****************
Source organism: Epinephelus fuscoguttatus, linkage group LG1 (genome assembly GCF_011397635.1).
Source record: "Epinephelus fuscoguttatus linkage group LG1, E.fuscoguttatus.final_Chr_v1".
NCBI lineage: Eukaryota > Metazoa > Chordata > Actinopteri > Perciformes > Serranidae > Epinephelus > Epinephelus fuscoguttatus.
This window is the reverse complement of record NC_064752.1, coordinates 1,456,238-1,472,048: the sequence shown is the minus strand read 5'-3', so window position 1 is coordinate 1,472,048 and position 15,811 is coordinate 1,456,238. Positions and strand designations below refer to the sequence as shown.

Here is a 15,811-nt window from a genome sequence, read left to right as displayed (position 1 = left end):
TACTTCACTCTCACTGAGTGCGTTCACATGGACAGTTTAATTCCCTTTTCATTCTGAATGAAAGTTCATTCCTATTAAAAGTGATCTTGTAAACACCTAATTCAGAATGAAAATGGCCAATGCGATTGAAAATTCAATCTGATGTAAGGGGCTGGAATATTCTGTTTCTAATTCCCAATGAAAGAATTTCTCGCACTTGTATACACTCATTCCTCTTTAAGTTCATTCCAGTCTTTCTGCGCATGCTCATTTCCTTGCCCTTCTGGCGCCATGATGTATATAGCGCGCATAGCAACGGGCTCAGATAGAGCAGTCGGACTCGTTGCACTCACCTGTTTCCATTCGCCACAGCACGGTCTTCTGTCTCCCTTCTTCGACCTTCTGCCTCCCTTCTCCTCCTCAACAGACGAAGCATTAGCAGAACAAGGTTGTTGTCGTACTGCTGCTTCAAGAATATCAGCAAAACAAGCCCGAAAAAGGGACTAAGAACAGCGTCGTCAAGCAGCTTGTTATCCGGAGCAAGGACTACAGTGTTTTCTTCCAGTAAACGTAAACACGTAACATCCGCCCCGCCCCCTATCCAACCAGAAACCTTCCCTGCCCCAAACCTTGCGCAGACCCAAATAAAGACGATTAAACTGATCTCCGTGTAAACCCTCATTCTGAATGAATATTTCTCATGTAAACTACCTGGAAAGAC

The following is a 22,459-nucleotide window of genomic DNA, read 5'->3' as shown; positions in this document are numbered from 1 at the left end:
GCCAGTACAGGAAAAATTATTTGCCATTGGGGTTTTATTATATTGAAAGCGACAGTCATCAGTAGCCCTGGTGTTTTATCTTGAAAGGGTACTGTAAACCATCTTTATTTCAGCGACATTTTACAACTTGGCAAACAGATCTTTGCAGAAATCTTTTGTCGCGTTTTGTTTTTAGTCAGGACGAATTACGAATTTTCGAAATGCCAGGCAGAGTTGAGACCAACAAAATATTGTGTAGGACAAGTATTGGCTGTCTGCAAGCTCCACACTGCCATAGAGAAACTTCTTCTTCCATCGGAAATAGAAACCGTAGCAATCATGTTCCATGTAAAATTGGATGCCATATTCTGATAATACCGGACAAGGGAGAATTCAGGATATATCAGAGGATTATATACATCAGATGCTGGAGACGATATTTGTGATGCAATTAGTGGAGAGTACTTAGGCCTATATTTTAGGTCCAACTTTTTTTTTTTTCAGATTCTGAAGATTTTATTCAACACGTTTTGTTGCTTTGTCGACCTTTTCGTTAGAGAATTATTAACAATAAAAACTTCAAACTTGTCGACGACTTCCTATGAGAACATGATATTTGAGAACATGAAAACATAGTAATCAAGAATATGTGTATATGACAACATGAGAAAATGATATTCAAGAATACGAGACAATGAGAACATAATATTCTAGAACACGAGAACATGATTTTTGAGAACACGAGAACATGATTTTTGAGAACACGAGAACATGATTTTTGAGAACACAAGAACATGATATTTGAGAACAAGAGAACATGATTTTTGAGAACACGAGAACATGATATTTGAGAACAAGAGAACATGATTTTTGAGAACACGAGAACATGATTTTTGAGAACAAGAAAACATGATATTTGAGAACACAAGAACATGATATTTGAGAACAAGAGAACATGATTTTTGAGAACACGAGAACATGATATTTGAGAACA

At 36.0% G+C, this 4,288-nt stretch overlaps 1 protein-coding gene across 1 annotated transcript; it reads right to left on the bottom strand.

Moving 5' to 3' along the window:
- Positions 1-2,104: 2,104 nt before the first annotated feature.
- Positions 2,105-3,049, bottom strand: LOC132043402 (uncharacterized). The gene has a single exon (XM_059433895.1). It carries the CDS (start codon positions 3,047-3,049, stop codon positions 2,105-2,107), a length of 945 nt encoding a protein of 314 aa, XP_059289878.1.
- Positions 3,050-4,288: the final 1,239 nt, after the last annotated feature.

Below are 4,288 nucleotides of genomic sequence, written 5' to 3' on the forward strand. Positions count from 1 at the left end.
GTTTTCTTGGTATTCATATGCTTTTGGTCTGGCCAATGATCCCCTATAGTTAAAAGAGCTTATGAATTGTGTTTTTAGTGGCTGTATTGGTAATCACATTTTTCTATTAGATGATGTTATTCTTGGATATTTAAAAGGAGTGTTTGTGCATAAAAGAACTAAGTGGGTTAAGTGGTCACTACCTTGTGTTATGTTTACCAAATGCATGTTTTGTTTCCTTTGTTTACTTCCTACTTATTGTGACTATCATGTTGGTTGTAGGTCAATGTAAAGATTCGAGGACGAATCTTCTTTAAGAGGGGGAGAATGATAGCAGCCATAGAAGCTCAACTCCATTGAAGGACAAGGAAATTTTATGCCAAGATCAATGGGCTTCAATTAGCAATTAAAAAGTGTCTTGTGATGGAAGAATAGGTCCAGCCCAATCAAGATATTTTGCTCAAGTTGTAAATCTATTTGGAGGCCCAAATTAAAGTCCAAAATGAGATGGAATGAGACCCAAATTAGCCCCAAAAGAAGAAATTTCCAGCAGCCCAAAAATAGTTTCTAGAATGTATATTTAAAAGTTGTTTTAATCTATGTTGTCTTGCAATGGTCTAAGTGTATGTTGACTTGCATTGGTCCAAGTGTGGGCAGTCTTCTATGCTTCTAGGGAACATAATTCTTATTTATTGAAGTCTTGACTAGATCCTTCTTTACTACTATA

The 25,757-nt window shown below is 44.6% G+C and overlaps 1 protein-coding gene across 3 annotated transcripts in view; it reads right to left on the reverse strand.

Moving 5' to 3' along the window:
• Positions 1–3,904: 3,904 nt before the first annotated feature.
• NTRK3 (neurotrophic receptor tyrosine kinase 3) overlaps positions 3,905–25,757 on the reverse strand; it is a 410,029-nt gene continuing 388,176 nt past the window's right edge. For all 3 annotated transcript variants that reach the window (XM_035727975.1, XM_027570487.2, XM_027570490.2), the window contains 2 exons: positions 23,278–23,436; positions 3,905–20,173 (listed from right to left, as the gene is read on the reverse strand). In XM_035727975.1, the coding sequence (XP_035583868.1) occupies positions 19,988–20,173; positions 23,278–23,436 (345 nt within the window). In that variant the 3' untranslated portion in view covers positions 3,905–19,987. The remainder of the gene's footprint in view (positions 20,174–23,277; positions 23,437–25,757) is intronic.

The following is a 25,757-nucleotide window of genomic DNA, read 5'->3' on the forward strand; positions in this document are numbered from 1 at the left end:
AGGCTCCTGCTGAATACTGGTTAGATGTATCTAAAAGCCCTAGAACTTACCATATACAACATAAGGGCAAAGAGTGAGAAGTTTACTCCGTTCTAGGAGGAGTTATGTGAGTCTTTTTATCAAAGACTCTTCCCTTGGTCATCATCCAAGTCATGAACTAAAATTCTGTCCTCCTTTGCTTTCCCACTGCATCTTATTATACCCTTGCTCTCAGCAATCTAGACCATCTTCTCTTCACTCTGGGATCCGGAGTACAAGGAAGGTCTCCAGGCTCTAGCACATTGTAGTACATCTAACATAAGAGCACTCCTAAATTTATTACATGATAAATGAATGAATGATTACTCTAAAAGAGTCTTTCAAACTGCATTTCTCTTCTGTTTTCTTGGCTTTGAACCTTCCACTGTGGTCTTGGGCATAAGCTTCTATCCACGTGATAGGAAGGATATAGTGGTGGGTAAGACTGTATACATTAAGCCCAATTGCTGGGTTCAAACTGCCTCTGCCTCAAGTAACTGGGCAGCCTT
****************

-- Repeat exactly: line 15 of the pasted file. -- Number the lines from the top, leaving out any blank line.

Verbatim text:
GTTTTCTTGGTATTCATATGCTTTTGGTCTGGCCAATGATCCCCTATAGTTAAAAGAGCTTATGAATTGTGTTTTTAGTGGCTGTATTGGTAATCACATTTTTCTATTAGATGATGTTATTCTTGGATATTTAAAAGGAGTGTTTGTGCATAAAAGAACTAAGTGGGTTAAGTGGTCACTACCTTGTGTTATGTTTACCAAATGCATGTTTTGTTTCCTTTGTTTACTTCCTACTTATTGTGACTATCATGTTGGTTGTAGGTCAATGTAAAGATTCGAGGACGAATCTTCTTTAAGAGGGGGAGAATGATAGCAGCCATAGAAGCTCAACTCCATTGAAGGACAAGGAAATTTTATGCCAAGATCAATGGGCTTCAATTAGCAATTAAAAAGTGTCTTGTGATGGAAGAATAGGTCCAGCCCAATCAAGATATTTTGCTCAAGTTGTAAATCTATTTGGAGGCCCAAATTAAAGTCCAAAATGAGATGGAATGAGACCCAAATTAGCCCCAAAAGAAGAAATTTCCAGCAGCCCAAAAATAGTTTCTAGAATGTATATTTAAAAGTTGTTTTAATCTATGTTGTCTTGCAATGGTCTAAGTGTATGTTGACTTGCATTGGTCCAAGTGTGGGCAGTCTTCTATGCTTCTAGGGAACATAATTCTTATTTATTGAAGTCTTGACTAGATCCTTCTTTACTACTATA